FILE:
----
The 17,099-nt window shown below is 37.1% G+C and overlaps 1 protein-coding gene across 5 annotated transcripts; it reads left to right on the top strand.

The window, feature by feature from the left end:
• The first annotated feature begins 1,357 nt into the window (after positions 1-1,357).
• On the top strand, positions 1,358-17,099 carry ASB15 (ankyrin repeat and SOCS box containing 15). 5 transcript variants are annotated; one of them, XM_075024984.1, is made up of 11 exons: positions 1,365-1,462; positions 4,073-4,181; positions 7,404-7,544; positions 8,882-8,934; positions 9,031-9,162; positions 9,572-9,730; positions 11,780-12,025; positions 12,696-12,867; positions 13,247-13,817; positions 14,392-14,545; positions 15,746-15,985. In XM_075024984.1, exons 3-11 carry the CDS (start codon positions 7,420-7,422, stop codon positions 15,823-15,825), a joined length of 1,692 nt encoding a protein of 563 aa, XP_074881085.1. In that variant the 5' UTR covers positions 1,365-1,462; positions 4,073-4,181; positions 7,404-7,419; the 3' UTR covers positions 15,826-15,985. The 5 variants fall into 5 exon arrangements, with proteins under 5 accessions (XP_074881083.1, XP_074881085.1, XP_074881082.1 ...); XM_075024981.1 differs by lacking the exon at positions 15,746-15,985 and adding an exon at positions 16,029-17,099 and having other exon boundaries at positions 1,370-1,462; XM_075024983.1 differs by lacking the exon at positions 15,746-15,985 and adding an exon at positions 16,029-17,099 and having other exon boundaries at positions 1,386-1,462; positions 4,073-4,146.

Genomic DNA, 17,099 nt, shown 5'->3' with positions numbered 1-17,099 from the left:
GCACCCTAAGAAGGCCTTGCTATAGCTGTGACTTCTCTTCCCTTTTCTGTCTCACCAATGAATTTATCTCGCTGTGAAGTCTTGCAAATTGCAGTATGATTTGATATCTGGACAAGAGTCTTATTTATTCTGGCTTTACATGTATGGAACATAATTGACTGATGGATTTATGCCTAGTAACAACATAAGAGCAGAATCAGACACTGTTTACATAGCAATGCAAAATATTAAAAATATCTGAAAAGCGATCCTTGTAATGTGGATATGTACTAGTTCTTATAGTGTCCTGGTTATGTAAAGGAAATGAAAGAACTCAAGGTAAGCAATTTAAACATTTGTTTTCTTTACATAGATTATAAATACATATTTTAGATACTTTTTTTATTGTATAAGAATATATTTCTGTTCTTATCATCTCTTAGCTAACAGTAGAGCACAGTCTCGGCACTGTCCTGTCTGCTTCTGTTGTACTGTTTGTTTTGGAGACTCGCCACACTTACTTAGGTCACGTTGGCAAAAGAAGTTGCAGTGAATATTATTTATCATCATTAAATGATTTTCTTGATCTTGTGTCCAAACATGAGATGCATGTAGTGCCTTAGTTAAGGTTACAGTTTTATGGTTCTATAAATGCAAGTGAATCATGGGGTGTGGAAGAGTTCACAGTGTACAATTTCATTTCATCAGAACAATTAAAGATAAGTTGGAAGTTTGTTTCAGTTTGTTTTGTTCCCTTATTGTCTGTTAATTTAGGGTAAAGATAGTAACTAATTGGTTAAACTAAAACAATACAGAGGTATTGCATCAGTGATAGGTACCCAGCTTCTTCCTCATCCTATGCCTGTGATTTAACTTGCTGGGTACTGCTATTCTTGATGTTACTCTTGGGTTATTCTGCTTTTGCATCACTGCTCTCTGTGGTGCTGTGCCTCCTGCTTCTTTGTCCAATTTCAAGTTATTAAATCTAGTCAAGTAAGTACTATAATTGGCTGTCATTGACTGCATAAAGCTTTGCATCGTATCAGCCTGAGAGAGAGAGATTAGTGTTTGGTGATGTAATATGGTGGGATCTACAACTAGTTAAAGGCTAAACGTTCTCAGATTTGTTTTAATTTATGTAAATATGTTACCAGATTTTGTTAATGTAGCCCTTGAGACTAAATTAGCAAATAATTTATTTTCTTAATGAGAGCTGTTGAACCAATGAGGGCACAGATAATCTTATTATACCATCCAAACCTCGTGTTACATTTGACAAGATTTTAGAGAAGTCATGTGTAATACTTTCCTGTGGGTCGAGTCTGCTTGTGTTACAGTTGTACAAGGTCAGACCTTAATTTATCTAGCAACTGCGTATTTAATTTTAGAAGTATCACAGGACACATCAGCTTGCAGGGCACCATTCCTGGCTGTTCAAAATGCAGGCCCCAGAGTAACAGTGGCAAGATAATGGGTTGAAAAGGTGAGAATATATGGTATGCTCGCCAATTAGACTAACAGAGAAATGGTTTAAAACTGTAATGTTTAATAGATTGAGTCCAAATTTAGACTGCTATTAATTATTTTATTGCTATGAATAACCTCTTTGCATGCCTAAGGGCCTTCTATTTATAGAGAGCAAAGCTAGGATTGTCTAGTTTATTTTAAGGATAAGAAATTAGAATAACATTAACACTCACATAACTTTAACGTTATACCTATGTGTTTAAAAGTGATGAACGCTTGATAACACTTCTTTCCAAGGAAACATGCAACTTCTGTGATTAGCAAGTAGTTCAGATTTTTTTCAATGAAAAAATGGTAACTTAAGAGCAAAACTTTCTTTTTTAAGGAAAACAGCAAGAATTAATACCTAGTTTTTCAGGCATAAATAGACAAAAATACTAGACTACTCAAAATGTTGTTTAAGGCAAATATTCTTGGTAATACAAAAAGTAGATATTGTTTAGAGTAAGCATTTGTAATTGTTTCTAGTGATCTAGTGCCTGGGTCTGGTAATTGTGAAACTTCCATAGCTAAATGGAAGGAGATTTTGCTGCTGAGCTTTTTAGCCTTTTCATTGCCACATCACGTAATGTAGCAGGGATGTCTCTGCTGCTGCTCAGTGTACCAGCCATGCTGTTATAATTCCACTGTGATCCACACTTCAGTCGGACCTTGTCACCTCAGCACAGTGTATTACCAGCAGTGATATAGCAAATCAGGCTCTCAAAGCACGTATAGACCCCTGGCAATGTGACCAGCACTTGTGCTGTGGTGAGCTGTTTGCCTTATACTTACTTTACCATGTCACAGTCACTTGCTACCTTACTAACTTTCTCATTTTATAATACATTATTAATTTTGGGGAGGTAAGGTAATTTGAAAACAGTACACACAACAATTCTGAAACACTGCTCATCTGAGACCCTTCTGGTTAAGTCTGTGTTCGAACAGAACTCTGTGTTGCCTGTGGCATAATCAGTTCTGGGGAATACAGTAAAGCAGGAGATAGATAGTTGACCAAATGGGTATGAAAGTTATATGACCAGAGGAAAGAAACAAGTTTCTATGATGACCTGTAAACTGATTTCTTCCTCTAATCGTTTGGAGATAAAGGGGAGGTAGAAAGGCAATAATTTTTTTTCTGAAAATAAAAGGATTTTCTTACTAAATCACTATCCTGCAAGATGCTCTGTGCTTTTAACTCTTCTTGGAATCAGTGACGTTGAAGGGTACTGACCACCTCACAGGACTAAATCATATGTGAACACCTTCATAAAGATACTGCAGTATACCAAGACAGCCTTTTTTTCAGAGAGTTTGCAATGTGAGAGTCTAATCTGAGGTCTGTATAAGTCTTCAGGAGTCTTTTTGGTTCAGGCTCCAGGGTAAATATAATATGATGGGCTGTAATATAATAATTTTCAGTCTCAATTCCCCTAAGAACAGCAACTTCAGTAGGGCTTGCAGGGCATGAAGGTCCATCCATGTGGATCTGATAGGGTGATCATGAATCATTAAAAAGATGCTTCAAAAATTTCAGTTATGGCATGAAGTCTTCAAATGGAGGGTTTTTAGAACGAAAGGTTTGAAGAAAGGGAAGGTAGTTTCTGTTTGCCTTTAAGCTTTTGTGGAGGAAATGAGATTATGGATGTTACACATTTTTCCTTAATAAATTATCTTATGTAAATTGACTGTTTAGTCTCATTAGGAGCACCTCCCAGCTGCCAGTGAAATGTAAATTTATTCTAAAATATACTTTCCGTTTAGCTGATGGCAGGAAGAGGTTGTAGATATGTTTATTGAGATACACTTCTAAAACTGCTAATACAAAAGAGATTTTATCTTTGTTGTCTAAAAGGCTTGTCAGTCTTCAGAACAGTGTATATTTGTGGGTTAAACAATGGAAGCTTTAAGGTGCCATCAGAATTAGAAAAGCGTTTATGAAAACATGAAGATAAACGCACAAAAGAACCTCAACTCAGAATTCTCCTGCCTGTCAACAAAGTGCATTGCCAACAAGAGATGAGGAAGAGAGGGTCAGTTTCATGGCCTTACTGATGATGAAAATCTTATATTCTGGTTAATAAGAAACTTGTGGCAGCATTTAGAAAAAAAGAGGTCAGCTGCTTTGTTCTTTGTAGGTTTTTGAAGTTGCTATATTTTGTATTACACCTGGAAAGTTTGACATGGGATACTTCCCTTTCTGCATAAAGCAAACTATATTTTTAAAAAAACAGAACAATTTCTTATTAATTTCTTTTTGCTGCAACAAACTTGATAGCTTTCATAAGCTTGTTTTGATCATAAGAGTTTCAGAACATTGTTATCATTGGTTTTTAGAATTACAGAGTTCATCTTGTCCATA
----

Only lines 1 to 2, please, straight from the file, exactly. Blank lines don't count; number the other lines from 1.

The 17,099-nt window shown below is 37.1% G+C and overlaps 1 protein-coding gene across 5 annotated transcripts; it reads left to right on the top strand.

The window, feature by feature from the left end: